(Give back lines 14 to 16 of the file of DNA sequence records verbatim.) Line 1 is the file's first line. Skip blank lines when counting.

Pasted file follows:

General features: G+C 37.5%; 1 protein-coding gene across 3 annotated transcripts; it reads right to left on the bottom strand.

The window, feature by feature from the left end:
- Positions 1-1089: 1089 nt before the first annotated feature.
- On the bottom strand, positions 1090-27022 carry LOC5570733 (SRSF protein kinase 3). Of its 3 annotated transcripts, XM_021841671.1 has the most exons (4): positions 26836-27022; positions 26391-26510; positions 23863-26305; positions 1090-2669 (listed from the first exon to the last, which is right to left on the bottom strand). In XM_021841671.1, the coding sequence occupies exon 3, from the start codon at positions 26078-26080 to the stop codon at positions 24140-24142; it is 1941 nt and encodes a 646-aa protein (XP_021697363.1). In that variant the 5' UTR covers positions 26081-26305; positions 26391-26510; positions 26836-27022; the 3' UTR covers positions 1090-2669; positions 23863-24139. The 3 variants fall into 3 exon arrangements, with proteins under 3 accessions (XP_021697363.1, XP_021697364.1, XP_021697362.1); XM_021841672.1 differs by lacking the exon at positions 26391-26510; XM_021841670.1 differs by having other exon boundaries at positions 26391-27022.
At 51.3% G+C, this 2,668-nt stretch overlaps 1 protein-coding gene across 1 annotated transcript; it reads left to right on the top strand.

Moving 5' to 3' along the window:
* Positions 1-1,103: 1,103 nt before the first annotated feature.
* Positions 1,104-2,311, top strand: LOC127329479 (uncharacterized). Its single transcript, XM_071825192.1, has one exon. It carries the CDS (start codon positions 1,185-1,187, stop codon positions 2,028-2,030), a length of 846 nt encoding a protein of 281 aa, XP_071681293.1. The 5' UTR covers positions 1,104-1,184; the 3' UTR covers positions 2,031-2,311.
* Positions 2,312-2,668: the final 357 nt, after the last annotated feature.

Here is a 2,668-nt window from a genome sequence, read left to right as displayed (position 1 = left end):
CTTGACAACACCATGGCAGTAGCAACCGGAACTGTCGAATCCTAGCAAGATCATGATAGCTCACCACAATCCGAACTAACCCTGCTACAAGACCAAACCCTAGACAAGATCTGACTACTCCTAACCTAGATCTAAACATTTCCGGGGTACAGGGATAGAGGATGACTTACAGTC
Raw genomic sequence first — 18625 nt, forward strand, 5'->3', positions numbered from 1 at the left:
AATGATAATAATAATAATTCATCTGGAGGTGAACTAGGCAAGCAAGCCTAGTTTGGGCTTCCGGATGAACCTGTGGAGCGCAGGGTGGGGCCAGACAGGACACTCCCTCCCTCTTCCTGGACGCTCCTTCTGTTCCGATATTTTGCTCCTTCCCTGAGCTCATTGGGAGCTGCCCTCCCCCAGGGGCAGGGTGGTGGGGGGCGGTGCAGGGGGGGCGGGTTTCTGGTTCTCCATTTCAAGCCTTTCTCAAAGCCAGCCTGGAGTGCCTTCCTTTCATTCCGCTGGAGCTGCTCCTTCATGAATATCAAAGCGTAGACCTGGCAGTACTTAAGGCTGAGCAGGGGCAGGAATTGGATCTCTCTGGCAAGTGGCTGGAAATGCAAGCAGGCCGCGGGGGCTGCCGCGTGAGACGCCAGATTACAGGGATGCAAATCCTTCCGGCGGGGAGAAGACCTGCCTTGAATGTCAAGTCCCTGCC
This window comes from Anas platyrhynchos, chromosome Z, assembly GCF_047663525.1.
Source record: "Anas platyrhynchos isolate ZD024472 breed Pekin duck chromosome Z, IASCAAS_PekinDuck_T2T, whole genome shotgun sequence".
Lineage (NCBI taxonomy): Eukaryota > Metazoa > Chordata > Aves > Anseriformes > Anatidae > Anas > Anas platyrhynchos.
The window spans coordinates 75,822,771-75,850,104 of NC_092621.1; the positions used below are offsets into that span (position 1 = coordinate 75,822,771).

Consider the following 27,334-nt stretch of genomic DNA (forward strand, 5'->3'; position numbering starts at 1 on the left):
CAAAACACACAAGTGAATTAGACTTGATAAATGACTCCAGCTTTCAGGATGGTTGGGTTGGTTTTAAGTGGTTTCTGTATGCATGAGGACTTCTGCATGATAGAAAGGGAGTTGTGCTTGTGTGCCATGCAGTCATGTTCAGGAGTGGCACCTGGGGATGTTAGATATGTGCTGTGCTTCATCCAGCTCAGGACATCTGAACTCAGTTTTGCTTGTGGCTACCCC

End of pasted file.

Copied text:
This window comes from Anas platyrhynchos, chromosome Z, assembly GCF_047663525.1.
Source record: "Anas platyrhynchos isolate ZD024472 breed Pekin duck chromosome Z, IASCAAS_PekinDuck_T2T, whole genome shotgun sequence".
Lineage (NCBI taxonomy): Eukaryota > Metazoa > Chordata > Aves > Anseriformes > Anatidae > Anas > Anas platyrhynchos.